Rousseau And Kant's View On Freedom And Morality

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Freedom is the ability to behave, talk or think as one desires without obstruction or constraint. Nevertheless, freedom is naturally restricted by laws that secure our public safety. Some talk about freedom in a political sense, some talk about social freedom, some about personal independence and some define it as religious freedom. But the fact that everyone wants to be free, holds true in all cases. Rousseau believes people are essentially free because they only follow the orders of a power that is legitimate. Any power that is not legitimate will have no hold or control over man. We are at our most free in the state of nature. On the other hand, Kant believes we are free if we are moral, seeing that freedom and morality go together. For …show more content…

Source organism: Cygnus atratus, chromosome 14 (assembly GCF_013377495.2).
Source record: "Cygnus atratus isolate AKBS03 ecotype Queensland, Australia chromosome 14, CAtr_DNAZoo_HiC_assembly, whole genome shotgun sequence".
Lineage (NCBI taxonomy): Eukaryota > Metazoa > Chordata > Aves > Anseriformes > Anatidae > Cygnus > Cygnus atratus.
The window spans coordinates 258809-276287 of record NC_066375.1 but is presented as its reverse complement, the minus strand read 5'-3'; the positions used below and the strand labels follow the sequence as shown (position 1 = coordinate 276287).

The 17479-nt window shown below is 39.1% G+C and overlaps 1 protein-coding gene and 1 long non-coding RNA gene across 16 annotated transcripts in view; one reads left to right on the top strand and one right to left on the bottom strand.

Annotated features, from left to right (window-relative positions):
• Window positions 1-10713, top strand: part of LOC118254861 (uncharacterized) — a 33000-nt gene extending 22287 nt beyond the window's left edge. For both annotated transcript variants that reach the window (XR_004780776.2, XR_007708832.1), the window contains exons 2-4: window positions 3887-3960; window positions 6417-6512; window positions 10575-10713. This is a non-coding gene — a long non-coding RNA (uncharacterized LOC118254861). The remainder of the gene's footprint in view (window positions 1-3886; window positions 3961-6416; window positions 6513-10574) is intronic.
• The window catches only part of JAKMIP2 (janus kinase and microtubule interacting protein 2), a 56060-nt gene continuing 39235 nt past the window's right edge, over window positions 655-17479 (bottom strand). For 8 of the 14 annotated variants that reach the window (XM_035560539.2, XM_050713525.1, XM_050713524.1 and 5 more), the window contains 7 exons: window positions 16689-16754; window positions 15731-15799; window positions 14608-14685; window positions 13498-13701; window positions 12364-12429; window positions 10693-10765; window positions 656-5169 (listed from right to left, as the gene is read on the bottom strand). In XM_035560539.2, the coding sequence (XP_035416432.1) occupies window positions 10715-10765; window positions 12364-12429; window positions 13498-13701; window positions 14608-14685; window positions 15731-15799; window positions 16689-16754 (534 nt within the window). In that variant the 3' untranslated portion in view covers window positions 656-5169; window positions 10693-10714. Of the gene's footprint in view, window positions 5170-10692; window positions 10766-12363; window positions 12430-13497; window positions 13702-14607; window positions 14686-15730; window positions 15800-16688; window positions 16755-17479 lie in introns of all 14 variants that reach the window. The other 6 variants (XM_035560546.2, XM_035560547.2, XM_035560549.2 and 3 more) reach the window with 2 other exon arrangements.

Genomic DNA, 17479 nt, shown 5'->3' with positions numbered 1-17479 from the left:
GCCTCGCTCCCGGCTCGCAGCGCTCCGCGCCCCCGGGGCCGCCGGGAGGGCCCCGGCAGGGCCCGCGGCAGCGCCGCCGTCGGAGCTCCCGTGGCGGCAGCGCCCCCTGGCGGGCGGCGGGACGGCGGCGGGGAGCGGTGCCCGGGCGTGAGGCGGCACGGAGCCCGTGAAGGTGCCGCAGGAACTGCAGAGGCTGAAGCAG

For a moral law to be valid and obligating, it must carry “absolute necessity.” Two important concepts to keep in mind that are central to Kant’s moral philosophy are good will and duty. Good will is a good without qualifications and a duty is the necessity of an action done out of respect for the moral law. The concept of morality is particularly important in relation to Kant’s views on liberty and freedom. Kant believes we can be free if we follow the moral law. He also reckons we need freedom to create an enlightened society and achieve happiness. However, how difficult is it to uphold the moral law? To answer this question from a Kantian point of view, any action performed must be done from a duty to the highest moral law in order to have any moral worth. What determines whether an action has moral worth or not is the maxim. Freedom ends when your choices begin to affect other people and morality is universal. We can’t disregard the freedom of one person to help one or many others. For instance, it would be wrong to kill one healthy individual to distribute her organs to several sick people, even if doing so would save lives. To explain better the concept of freedom under Kantian rule, I must describe the categorical imperative as well. First and foremost, an imperative is the formula of of the command of practical reason and it is expressed in two ways: hypothetically or categorically. A hypothetical imperative is the practical necessity of a possible action as a means for attaining something else; it is result-oriented. Meanwhile, categorical imperative represents an action as necessary in itself without reference to another end; it is good in itself. Categorical imperative is not concerned with the matter of action and its intended result but rather with the principle. For Kant, being moral is to follow the categorical imperative because an individual is separating morality from the pursuit of happiness. For

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